“Gunpowder Milkshake” is a cautionary tale about what happens when you’re determined to make a women-led shoot-‘em-up, but have given very little thought to what you’re actually going to do with those women in terms of story structure, characterization or dialogue.
“Raised a Warrior: A Memoir of Soccer, Grit, and Leveling the Playing Field” by Susie Petruccelli is a trailblazing account of triumph in the face of sexism, self-doubt and injury. In it, she gives a remarkable global tour of the women’s soccer world, and presents a stirring call-to-action to secure equal pay and conditions.
Unlike a number of women outliers holding office, Jacinda Ardern hasn’t compromised her personality to suit her career; she hasn’t become “masculinized.” Assertive and effective in politics, she invokes a style that a broad spectrum of people, of both sexes, may seek in coming generations: the strong woman—as opposed to the strongman—who embodies astuteness, along with the ability to bring opposing forces together for a greater goal.
Rachel Nichols’s lack of solidarity with Maria Taylor as two women marginalized at male-centric ESPN and her dismissal of Taylor’s unique experiences as a Black woman suggest how timely that famous refrain attributed to Sojourner Truth remains: “Ain’t I a woman?”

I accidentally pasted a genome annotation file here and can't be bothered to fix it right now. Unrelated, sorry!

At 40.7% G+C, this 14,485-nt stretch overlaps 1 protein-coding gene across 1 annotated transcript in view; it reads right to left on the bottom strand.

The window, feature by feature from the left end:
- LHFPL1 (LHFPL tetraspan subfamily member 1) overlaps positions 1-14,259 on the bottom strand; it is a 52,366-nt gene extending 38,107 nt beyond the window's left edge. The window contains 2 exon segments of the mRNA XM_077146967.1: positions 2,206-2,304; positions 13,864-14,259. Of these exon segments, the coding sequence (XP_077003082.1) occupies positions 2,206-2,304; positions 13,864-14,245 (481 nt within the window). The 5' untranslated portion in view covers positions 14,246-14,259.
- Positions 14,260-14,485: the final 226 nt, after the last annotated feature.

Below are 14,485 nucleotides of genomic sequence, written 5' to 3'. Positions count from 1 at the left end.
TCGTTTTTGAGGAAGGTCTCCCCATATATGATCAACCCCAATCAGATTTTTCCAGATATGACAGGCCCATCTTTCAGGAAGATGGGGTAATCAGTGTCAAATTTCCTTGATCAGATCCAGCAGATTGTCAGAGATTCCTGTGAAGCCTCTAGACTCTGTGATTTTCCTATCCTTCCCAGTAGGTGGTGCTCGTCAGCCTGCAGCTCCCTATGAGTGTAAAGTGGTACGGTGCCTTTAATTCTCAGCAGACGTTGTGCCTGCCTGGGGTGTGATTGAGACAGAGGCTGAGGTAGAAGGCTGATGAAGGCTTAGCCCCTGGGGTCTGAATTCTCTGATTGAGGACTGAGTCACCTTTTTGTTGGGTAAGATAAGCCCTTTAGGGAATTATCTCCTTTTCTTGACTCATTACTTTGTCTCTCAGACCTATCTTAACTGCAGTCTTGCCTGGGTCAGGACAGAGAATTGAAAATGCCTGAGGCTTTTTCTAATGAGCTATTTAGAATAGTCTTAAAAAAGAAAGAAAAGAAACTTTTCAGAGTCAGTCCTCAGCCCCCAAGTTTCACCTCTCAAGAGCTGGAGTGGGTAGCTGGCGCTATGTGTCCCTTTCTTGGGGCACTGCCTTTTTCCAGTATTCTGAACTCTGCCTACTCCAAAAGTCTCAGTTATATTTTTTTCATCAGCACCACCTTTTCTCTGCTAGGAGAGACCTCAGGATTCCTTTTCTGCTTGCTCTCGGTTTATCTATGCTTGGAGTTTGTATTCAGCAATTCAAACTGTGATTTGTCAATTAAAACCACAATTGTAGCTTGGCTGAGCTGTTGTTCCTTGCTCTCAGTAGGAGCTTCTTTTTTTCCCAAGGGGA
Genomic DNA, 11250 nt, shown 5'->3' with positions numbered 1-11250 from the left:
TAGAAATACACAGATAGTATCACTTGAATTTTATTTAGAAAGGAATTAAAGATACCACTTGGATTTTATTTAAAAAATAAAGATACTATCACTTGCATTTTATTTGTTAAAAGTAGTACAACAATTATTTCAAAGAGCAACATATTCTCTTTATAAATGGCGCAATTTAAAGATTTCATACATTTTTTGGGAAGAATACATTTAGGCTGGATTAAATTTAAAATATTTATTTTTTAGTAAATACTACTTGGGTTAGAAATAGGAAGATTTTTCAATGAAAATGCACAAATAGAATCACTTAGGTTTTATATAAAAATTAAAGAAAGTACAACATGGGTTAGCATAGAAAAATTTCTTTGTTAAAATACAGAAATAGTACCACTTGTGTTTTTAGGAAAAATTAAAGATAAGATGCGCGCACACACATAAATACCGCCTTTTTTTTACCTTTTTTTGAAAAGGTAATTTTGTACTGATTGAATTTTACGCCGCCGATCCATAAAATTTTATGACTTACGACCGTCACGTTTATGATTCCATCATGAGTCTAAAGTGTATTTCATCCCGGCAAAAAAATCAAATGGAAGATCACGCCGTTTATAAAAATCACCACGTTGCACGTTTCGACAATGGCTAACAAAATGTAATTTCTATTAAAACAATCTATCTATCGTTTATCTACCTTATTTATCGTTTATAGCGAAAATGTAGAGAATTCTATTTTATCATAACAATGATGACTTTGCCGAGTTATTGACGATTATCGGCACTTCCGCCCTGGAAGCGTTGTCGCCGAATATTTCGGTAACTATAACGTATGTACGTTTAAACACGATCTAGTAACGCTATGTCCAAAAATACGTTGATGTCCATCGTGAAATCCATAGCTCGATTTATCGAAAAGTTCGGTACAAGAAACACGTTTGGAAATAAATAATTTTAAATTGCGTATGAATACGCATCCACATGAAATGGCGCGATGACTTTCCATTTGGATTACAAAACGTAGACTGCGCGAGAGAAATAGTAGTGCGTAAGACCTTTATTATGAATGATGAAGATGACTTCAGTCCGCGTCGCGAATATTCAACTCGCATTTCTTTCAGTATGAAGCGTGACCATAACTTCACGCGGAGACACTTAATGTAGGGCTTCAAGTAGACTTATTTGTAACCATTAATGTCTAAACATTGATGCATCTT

Pat LaMarche’s ‘Priscilla the Princess of the Park’ book series illuminates the often downplayed humanity of homeless populations, underscoring how the issue is the result of ineffective policy, not personal fault.
‘Controlling Women,’ a new book by Kathryn Kolbert and Julie F. Kay, two leading legal authorities on reproductive rights, aims to revive robust discussion of reproductive rights—and not a moment too soon—by making clear just how much is at stake in whether abortion remains legal.
‘Black Widow’ may be an enjoyable romp on the surface, but as a triumphant send-off for Natasha Romanoff, it feels hollow: too little, too late.
As a result of online misogyny, many women renounce political careers, self-censor or refrain from speaking out, while illiberal actors and authoritarians become ever bolder in their use of social media as a tool to silence opposition, roll back women’s rights and erode democratic institutions. We cannot let these practices continue, and we cannot let platforms who are able to make substantive change continue to skirt their responsibilities.
Welcome back to Feminist Faves social media roundup! This week, we’re celebrating athletes using their influence to shed light on underrepresented communities, disability advocates calling in able-bodied allies this Disability Pride month, and the beautiful art made during the pandemic.
AMC’s new drama “Kevin Can F**k Himself” upends the “sitcom wife” trope we all know and hate. When Allison—or Kevin—leaves the room, the lighting gets darker, the camera angle shifts, and suddenly, Allison is no longer a supporting character but rather the star, increasingly frustrated with her life and role.